Controversy over evacuation from Wuhan

Controversy over evacuation from Wuhan 1

Controversy over evacuation from Wuhan

The spread of the new coronavirus (nCoV) in China shows no signs of slowing down, with nearly 10,000 infections and more than 200 deaths.

An ambulance carrying Korean citizens repatriated from Wuhan left Gimpo airport in Seoul on January 31.

However, some questions were raised about the practicality of this move, after it was reported on January 30 that three Japanese citizens tested positive for the corona virus, hours after being repatriated from Wuhan.

The US also repatriated 195 citizens from Wuhan.

Their test samples are sent to the US Centers for Disease Control and Prevention to determine whether they have the virus or not.

Türkiye also dispatched a military transport plane to bring back 35 Turkish citizens and 10 Azerbaijanis and their families on January 30.

In South Korea, a flight carrying 367 citizens from Wuhan landed at Gimpo International Airport on January 31.

The Philippine Department of Foreign Affairs said the government is preparing two planes to go to Hubei to repatriate citizens.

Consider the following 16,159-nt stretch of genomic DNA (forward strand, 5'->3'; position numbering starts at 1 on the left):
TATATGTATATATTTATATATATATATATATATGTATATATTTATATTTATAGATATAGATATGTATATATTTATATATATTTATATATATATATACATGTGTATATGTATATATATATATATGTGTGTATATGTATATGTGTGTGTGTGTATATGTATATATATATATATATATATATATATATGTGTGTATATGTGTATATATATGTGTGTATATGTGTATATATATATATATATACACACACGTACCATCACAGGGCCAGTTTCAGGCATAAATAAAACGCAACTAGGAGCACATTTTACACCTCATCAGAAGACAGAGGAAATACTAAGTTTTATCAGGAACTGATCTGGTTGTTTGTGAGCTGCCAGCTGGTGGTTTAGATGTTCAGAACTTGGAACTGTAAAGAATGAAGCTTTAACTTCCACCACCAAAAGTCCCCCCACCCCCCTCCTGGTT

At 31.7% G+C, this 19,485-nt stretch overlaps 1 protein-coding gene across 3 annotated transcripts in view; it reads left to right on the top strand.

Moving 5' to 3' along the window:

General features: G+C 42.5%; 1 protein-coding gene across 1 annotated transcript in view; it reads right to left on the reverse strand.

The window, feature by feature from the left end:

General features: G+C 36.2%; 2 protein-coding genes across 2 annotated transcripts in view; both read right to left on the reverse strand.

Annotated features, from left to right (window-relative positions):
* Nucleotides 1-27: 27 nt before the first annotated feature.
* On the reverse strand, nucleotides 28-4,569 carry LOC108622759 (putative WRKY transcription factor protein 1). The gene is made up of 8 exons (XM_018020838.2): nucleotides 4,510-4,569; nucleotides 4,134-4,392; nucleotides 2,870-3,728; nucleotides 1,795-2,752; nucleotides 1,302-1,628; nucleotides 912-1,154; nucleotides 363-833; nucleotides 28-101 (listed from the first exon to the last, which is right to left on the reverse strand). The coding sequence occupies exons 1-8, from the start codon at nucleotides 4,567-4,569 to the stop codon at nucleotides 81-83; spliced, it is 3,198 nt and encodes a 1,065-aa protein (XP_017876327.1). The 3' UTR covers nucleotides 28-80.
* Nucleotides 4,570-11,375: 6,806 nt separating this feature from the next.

Pakistan said on January 31 that it had no evacuation plans.

Controversy over evacuation from Wuhan

Countries with Wuhan pneumonia patients.

As evacuations continue in the coming days, many people question the risk of contagion on planes if passengers are infected with the virus.

`It’s true that the airlines’ filtering systems have improved a lot. But no matter how good they are, they can’t filter out small things like viruses,` Driskill said.

However, Benjamin Cowling, a professor at the University of Hong Kong, said that some countries decided to evacuate because of `their concern for their citizens`.

Cowling pointed out that people evacuated from Wuhan are closely monitored or quarantined in special facilities.

Currently, most cases outside of China are directly related to Wuhan.

Regarding the severity of the Wuhan pneumonia virus, Cowling said that compared to the SARS (Severe Acute Respiratory Syndrome) epidemic in 2003, the death rate is `quite low`.

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